The EU must build deep and comprehensive free trade areas with its eastern neighbours to help them pursue democracy and prevent conflicts in the region, says a resolution passed by MEPs on Tuesday. Parliament makes specific recommendations to each of the six ex-USSR countries (Armenia, Azerbaijan, Belarus, Georgia, Moldova and Ukraine) in the EU's Eastern Partnership.
"The central aim of the report is to promote and strengthen the rule of law and civil society in the EU's Eastern Partner countries" said rapporteur Miroslav Ransdorf (GUE-NGL, CZ), when presenting the report. The resolution was adopted Tuesday by a show of hands.
The EU is already the main export destination of most eastern partnership countries, but MEPs worry that China's economic presence in the region is growing, and that Russia could undermine the EU's trade negotiations with its eastern partners, e.g. by offering them lower gas prices. To help establish free trade areas, MEPs call on these partners to bring their national laws into line with EU legislation.
MEPs are concerned about Armenia's close links between politics and business, less than transparent tax system and poor protection for investors. They also draw attention to the Nagorno-Karabakh dispute with Azerbaijan and point out that conflict with Turkey keeps Armenia economically isolated. Opening up Armenia's borders will help reduce its dependence on Russia, they add.
MEPs call on Azerbaijan to diversify its economy, noting that its reliance on oil, which accounts for half its GDP, makes it vulnerable to oil price volatility. They also call on the Azerbaijani government to make the country more attractive to foreign investors.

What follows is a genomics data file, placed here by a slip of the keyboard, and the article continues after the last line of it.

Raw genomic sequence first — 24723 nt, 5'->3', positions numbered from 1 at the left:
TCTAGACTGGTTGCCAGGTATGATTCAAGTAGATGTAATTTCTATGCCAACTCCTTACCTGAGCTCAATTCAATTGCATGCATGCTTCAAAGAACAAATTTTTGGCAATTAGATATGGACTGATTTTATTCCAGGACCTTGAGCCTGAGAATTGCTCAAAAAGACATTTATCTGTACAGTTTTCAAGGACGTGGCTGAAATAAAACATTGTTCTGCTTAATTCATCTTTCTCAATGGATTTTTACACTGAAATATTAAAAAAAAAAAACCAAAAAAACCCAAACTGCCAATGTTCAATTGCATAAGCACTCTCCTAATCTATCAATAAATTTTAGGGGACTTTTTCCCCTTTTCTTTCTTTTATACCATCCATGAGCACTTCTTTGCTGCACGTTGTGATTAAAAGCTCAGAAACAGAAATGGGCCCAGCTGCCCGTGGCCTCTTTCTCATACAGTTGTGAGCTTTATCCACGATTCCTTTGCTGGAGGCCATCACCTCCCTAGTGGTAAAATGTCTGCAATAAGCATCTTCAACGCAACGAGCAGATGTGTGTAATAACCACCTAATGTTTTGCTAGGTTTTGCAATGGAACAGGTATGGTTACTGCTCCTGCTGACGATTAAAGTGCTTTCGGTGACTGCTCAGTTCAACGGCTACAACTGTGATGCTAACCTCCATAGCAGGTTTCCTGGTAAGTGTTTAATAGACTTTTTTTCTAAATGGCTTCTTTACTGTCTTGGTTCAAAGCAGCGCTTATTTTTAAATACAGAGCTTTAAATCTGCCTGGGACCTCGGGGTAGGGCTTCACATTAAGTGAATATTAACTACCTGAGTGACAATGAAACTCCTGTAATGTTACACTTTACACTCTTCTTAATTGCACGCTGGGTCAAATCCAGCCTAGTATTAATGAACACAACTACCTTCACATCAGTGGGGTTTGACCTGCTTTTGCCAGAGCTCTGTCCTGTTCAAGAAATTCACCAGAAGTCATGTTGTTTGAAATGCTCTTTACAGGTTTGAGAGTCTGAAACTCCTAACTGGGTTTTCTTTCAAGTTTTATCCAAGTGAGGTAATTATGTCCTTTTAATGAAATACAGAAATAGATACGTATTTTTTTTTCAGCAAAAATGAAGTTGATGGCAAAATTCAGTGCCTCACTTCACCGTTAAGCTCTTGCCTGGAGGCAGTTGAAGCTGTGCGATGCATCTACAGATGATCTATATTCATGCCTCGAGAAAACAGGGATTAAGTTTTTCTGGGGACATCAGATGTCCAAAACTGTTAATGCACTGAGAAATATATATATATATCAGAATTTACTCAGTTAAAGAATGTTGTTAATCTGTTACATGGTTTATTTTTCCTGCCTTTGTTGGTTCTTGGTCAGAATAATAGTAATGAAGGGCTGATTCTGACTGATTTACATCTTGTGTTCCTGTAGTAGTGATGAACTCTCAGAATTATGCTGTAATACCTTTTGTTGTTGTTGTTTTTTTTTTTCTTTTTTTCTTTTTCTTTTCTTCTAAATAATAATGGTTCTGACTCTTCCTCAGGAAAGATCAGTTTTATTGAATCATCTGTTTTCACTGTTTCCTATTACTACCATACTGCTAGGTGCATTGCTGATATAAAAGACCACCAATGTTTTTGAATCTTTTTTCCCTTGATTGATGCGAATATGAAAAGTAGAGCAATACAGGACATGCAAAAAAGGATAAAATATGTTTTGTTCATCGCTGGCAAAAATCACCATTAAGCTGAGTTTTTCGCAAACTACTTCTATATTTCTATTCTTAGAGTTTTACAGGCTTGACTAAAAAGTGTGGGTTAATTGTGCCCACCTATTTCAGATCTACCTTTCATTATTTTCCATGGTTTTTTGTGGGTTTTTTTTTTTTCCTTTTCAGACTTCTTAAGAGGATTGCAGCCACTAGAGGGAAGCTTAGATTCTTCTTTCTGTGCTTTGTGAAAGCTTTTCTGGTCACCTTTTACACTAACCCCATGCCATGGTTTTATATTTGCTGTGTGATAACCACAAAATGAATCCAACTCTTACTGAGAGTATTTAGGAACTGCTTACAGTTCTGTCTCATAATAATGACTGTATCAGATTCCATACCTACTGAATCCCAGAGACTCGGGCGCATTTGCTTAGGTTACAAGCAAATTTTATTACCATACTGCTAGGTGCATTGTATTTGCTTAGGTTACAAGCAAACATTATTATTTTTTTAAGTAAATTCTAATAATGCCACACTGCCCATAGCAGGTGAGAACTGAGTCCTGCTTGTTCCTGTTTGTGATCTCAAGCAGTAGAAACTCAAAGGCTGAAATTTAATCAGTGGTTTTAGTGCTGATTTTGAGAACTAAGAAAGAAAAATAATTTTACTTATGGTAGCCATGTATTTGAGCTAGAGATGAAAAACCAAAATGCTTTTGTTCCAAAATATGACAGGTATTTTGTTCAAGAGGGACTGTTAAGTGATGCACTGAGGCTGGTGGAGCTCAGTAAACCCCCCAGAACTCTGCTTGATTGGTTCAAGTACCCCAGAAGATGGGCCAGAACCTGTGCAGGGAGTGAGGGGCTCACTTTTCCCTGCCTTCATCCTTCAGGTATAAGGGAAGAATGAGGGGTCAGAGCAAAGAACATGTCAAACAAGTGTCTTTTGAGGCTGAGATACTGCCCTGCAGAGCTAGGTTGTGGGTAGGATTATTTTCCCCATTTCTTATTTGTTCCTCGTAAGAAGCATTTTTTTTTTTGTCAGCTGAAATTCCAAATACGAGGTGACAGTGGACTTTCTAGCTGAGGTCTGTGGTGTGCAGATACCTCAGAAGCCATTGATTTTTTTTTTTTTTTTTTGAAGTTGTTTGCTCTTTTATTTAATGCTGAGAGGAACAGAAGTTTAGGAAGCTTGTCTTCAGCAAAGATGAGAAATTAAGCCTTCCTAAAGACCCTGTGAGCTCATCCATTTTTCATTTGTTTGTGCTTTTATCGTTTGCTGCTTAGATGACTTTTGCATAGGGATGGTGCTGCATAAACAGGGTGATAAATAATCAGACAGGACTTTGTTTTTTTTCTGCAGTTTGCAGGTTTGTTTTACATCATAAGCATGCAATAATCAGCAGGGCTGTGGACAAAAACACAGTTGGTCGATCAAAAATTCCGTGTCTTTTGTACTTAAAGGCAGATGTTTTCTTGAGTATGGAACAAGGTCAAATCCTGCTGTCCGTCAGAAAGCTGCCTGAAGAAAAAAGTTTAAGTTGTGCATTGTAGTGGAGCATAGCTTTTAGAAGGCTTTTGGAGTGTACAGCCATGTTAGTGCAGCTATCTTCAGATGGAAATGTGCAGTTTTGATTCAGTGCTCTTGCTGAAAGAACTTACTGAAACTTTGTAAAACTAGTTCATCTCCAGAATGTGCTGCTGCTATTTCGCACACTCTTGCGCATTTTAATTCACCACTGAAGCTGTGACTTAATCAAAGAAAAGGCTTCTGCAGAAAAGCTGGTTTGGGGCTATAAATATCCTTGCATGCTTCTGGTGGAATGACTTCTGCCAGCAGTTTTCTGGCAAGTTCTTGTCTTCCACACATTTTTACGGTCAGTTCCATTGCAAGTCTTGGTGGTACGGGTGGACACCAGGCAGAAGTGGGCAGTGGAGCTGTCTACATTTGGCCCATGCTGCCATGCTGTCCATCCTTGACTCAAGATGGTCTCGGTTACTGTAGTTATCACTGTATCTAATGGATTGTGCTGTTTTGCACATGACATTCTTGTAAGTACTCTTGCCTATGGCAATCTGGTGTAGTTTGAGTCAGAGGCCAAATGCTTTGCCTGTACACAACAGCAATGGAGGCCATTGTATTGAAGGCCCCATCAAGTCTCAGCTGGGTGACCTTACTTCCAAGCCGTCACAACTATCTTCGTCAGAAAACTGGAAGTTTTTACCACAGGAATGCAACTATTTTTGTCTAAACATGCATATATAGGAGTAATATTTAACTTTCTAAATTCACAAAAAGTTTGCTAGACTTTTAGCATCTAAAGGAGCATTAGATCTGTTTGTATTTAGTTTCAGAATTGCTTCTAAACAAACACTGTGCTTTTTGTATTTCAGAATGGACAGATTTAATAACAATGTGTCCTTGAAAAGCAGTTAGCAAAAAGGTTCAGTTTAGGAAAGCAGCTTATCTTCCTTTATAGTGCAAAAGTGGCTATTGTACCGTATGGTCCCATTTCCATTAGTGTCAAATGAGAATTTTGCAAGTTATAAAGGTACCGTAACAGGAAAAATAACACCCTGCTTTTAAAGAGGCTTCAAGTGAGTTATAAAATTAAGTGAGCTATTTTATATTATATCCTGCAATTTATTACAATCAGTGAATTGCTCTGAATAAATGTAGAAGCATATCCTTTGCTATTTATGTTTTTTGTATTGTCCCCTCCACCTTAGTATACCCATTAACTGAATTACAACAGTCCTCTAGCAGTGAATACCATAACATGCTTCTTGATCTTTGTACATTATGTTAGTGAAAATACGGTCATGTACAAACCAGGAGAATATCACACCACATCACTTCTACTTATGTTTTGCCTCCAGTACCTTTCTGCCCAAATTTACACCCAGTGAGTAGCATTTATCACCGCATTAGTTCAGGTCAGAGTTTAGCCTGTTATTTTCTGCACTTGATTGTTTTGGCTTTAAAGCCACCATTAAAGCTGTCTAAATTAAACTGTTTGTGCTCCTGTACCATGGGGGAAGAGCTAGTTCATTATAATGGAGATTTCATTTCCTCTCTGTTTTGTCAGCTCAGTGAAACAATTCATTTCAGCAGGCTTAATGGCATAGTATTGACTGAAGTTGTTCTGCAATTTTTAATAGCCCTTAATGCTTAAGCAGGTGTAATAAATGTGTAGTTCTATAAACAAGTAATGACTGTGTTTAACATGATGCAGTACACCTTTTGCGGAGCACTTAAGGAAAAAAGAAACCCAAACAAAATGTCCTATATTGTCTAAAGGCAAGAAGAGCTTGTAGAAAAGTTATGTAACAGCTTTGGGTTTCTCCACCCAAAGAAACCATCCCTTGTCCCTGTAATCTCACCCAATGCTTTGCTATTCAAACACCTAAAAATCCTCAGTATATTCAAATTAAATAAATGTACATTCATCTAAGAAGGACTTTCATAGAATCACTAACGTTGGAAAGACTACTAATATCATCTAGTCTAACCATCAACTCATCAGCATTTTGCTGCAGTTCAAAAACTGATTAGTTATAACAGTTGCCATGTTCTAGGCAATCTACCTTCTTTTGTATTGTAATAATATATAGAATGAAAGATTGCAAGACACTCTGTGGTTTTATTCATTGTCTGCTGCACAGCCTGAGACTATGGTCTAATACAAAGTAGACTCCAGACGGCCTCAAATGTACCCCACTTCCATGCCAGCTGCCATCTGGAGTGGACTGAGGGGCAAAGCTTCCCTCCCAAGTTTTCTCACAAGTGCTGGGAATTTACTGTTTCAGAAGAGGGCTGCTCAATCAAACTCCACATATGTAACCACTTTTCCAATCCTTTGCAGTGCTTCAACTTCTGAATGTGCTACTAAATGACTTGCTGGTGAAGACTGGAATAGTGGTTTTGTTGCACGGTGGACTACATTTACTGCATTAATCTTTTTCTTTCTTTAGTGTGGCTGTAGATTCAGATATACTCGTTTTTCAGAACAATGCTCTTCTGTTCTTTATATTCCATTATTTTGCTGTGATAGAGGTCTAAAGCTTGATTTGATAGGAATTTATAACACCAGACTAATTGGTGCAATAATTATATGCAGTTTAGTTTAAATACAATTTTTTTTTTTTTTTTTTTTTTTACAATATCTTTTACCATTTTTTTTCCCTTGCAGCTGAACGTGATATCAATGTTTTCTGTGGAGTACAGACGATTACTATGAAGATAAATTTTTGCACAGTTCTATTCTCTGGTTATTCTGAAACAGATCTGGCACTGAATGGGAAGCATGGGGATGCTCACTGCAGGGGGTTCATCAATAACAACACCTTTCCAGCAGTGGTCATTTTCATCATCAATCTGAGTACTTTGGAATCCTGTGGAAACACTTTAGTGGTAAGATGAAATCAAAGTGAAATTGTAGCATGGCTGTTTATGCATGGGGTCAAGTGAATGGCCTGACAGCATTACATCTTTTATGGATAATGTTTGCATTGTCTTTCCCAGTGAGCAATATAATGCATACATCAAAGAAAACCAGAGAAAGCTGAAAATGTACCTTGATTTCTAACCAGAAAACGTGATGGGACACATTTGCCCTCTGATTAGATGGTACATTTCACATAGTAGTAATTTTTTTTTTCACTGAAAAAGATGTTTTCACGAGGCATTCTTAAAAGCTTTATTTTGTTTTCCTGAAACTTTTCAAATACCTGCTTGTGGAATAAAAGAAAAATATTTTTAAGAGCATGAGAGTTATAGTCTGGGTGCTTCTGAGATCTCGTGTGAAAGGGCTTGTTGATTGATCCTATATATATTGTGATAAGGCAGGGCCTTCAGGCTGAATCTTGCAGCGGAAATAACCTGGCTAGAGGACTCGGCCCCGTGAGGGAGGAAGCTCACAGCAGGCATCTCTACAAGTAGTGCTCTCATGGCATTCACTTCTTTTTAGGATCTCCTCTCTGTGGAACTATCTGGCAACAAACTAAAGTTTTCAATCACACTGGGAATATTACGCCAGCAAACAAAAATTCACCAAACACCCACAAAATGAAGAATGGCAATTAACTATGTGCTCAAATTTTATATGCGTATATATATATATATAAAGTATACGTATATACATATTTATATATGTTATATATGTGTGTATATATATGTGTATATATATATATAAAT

Belarus' economic model and political standards are drifting away from the EU, says the resolution, noting that 80% of its companies are publicly owned and that 20% of Belarusians live below the poverty line.The resolution also notes the importance of Belarus as an energy transit country.
MEPs note that Georgia has the highest alleged prevalence of pirated software of any eastern country and urge the Georgian authorities to tackle this problem. The resolution calls on Georgia to ensure that, after the conclusion of the free trade area negotiations, only products originating from regions formally recognising their adhesion to the Georgian state are eligible for trade preferences.
Moldova´s economy is still fragile, but radical reforms have boosted its economic growth, notes the resolution, which also points out farm produce, which accounts for most of Moldova's exports, faces tough competition and strict requirements in the EU.
MEPs worry about the negative effects of Ukraine´s business and investment climate, which can include barriers to market entry. They also call on the government to amend its laws to facilitate free and uninterrupted transit of gas to EU countries MEPs hope that the political obstacles to the signature of the Association agreement will soon be overcome.
Progress to date
Negotiations for a deep and comprehensive free trade agreement with Ukraine were completed in October 2011. The agreement will enter into force after the conclusion of the EU-Ukraine Association Agreement. The first rounds of negotiations with Armenia, Georgia and Moldova took place in spring 2012. Negotiations with Azerbaijan and Belarus cannot start before their accession to the WTO..
Procedure: non-legislative resolution